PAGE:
This is a relatively new region, consisting of over 2 million acres, over which you, the traveller, have exclusive use. Nowhere else in Africa offers that degree of exclusivity! For the traveller seeking out the perfect, pristine magical experience – exclusively to yourself – then this is it!
But what truly sets it apart is what the owners have done for conservation and what your visit does to contribute to sustainable travel.
Essentially it costs the owners around $60,000 a year on anti-poaching measure alone, trying to keep this region as natural as possible, conserving wildlife, whilst working with the local communities. With no other camps in the region, this is never going to be a profit making concern – but a labour of love.
They take previous hunting-only areas and turn them into photographic jewels and conserve these precious wildlife strongholds, contributing more than any other privately owned company in Tanzania, making it probably the most respected conservation led company, leading the way in sustainable tourism.
Access is by private charter flight only. This seems quite fitting for such a remote area. Fly low over green, lush vegetation and palm trees. When driving through to the camp, one is instantly reminded of what a unique and special area this really is. From the rare and unique species such as the Coke’s hartebeest, the eland, plentiful reedbuck (uncommon in other parts of Africa), sable and roan antelope – as well as the rare, beautiful and elusive sitatunga – one immediately understands what a privilege it is to be part this sacred region.
Then, arriving at the camp, the picture is completed as it complements the area in every way. A simple bush camp, it offers all the luxuries one requires. There is the main dining and sitting room area under one tent which is completely open sided, affording magnificent views over the Malagarasi River– and then five separate double tents which are en suite.
The best experiences take place on the Malagarasi River – plying the main waterway. Here one can do a myriad of activities. In fact, I say spend a week there, because this is what it will take to exhaust all on offer and in any event, it is such a special area that nobody will want to leave within that time!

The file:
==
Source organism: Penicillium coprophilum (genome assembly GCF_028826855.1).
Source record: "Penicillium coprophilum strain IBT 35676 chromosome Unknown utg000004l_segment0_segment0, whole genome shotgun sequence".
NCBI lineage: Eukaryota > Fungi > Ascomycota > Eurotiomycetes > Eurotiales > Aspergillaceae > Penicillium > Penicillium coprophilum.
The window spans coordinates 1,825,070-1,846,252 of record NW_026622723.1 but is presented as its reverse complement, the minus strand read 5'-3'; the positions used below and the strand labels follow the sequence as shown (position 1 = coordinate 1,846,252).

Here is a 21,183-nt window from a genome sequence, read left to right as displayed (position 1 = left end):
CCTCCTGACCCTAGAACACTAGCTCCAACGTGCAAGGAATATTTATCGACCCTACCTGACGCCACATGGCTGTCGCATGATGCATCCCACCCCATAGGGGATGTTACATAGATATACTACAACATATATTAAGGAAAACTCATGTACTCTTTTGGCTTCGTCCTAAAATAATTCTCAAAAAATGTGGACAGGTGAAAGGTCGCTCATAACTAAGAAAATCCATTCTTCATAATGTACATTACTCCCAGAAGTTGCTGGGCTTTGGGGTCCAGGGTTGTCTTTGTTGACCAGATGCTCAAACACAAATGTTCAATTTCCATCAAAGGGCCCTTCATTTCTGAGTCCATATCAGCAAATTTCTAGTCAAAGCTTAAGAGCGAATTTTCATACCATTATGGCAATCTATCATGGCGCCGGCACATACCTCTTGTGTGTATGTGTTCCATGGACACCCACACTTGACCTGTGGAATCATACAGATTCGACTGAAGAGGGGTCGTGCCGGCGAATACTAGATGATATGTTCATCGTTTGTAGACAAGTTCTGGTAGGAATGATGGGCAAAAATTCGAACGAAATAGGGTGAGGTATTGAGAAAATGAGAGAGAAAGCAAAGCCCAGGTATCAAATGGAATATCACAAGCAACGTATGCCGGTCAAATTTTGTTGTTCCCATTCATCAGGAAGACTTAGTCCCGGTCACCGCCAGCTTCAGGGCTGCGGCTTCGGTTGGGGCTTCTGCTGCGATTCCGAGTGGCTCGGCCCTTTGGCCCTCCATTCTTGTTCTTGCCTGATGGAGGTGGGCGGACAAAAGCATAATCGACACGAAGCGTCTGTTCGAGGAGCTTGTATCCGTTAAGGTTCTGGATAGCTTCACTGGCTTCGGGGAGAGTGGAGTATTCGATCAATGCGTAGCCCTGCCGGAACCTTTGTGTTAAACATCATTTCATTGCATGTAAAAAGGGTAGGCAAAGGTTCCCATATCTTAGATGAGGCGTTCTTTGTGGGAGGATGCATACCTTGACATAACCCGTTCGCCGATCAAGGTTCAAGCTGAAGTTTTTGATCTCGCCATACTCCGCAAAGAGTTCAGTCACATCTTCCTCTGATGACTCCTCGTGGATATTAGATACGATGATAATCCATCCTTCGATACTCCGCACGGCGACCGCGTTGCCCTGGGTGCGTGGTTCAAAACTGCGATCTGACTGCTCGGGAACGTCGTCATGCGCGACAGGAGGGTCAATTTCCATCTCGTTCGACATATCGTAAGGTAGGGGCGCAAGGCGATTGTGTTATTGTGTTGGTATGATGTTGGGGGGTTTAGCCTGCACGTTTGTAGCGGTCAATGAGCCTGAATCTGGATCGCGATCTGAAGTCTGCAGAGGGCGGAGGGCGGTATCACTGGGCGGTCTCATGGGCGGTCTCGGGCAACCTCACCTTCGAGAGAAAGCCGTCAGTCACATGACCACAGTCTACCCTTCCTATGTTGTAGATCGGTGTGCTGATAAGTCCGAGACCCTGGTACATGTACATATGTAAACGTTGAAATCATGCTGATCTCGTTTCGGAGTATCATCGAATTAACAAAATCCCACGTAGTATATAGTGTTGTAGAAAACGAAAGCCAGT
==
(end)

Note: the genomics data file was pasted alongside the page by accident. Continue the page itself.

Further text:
Fly fishing for tiger fish is a fantastic past time and the sunsets are unbeatable! The birdlife is simply phenomenal – floating past heronries and other trees filled with open billed storks, black storks and a number of other birds. This is a region which feels like Africa perhaps eighty years ago – when it was rugged and filled with large herds of antelope.
But don’t be fooled – the predators are there too and we spent a magical hour from our boat with a large pride of lion on one of the river bank - such a wonderful sight! We also saw elephant on the same boat ride. There is a healthy fish eagle population and one can watch them emit their haunting cry, throwing their heads back before diving down, talons extended to grasp the fish.
See the palm nut vultures flying to the Borassus palms for their nightly roost, and the fish eagles and crowned eagles of various descriptions. Walk in the marshes one day – a fabulous experience – searching for the elusive sitatunga antelope with its specially splayed hooves adapted to walking on papyrus and the extraordinary shoebill stork – a notable bird on anyone’s calendar!
One day, go fly camping. Assume the task of pioneer and take a canoe through the narrow, papyrus lined channels to a private island – where your fly camp is erected. Spend the night here and wake to the cacophony of bird calls in the forest and go for a bird walk in the morning. Later, take the boat back along the channels, birds rising just in front of you – and perhaps see sitatunga along the way. See the local Burundi people – the Wahutu – who are farming their large herds of cattle on the land. Perhaps go for another game drive one afternoon.
There is simply so much to do – that one simply doesn’t want to leave!
Images courtesy of Legendary Expeditions
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Posted by: Nicola Shepherd
Posted on: 6th January 2017
Read more: Posts about Africa